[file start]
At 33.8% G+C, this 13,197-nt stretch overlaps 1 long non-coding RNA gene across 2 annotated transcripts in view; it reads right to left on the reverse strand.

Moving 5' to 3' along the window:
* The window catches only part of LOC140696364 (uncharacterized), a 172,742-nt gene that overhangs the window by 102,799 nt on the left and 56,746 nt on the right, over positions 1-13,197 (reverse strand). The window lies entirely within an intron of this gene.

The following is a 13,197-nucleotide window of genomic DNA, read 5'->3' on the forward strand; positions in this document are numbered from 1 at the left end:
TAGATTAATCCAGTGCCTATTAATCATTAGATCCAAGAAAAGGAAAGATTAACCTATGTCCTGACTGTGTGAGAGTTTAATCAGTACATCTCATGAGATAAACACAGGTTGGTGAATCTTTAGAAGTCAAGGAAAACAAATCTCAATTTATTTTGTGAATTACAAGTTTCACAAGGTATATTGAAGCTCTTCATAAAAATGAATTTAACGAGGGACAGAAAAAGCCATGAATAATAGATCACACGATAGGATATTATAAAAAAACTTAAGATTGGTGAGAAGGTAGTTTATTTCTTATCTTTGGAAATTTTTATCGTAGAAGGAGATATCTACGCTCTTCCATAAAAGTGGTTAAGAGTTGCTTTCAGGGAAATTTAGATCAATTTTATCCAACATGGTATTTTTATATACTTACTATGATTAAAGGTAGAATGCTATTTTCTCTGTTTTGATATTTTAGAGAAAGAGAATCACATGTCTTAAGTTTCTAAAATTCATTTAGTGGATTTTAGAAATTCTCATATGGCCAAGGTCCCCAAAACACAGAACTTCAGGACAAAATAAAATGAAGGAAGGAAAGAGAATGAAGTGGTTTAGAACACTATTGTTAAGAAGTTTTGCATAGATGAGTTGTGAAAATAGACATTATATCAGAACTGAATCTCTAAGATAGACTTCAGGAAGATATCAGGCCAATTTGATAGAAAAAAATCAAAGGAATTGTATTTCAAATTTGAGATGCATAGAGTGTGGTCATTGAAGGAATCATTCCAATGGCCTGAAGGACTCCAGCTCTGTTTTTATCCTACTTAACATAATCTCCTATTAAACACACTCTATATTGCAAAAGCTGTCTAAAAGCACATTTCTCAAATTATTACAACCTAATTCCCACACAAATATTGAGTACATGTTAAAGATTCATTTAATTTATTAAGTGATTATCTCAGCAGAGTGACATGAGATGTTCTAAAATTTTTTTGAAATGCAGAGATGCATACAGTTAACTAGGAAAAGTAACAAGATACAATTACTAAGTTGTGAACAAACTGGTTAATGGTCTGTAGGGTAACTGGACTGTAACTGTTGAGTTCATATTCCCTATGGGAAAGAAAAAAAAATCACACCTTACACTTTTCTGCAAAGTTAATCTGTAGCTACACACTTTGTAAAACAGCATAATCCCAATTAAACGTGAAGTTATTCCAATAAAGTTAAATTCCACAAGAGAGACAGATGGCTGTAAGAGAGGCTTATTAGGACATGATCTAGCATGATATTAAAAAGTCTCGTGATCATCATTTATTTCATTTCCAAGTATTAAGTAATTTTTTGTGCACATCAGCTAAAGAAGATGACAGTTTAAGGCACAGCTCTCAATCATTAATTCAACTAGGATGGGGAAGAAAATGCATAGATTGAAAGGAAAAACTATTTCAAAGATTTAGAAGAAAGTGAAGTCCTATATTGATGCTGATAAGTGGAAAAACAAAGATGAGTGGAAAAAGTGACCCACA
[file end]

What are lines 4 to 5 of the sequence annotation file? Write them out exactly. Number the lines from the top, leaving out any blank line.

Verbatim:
The following is a 13,197-nucleotide window of genomic DNA, read 5'->3' on the forward strand; positions in this document are numbered from 1 at the left end:
TAGATTAATCCAGTGCCTATTAATCATTAGATCCAAGAAAAGGAAAGATTAACCTATGTCCTGACTGTGTGAGAGTTTAATCAGTACATCTCATGAGATAAACACAGGTTGGTGAATCTTTAGAAGTCAAGGAAAACAAATCTCAATTTATTTTGTGAATTACAAGTTTCACAAGGTATATTGAAGCTCTTCATAAAAATGAATTTAACGAGGGACAGAAAAAGCCATGAATAATAGATCACACGATAGGATATTATAAAAAAACTTAAGATTGGTGAGAAGGTAGTTTATTTCTTATCTTTGGAAATTTTTATCGTAGAAGGAGATATCTACGCTCTTCCATAAAAGTGGTTAAGAGTTGCTTTCAGGGAAATTTAGATCAATTTTATCCAACATGGTATTTTTATATACTTACTATGATTAAAGGTAGAATGCTATTTTCTCTGTTTTGATATTTTAGAGAAAGAGAATCACATGTCTTAAGTTTCTAAAATTCATTTAGTGGATTTTAGAAATTCTCATATGGCCAAGGTCCCCAAAACACAGAACTTCAGGACAAAATAAAATGAAGGAAGGAAAGAGAATGAAGTGGTTTAGAACACTATTGTTAAGAAGTTTTGCATAGATGAGTTGTGAAAATAGACATTATATCAGAACTGAATCTCTAAGATAGACTTCAGGAAGATATCAGGCCAATTTGATAGAAAAAAATCAAAGGAATTGTATTTCAAATTTGAGATGCATAGAGTGTGGTCATTGAAGGAATCATTCCAATGGCCTGAAGGACTCCAGCTCTGTTTTTATCCTACTTAACATAATCTCCTATTAAACACACTCTATATTGCAAAAGCTGTCTAAAAGCACATTTCTCAAATTATTACAACCTAATTCCCACACAAATATTGAGTACATGTTAAAGATTCATTTAATTTATTAAGTGATTATCTCAGCAGAGTGACATGAGATGTTCTAAAATTTTTTTGAAATGCAGAGATGCATACAGTTAACTAGGAAAAGTAACAAGATACAATTACTAAGTTGTGAACAAACTGGTTAATGGTCTGTAGGGTAACTGGACTGTAACTGTTGAGTTCATATTCCCTATGGGAAAGAAAAAAAAATCACACCTTACACTTTTCTGCAAAGTTAATCTGTAGCTACACACTTTGTAAAACAGCATAATCCCAATTAAACGTGAAGTTATTCCAATAAAGTTAAATTCCACAAGAGAGACAGATGGCTGTAAGAGAGGCTTATTAGGACATGATCTAGCATGATATTAAAAAGTCTCGTGATCATCATTTATTTCATTTCCAAGTATTAAGTAATTTTTTGTGCACATCAGCTAAAGAAGATGACAGTTTAAGGCACAGCTCTCAATCATTAATTCAACTAGGATGGGGAAGAAAATGCATAGATTGAAAGGAAAAACTATTTCAAAGATTTAGAAGAAAGTGAAGTCCTATATTGATGCTGATAAGTGGAAAAACAAAGATGAGTGGAAAAAGTGACCCACA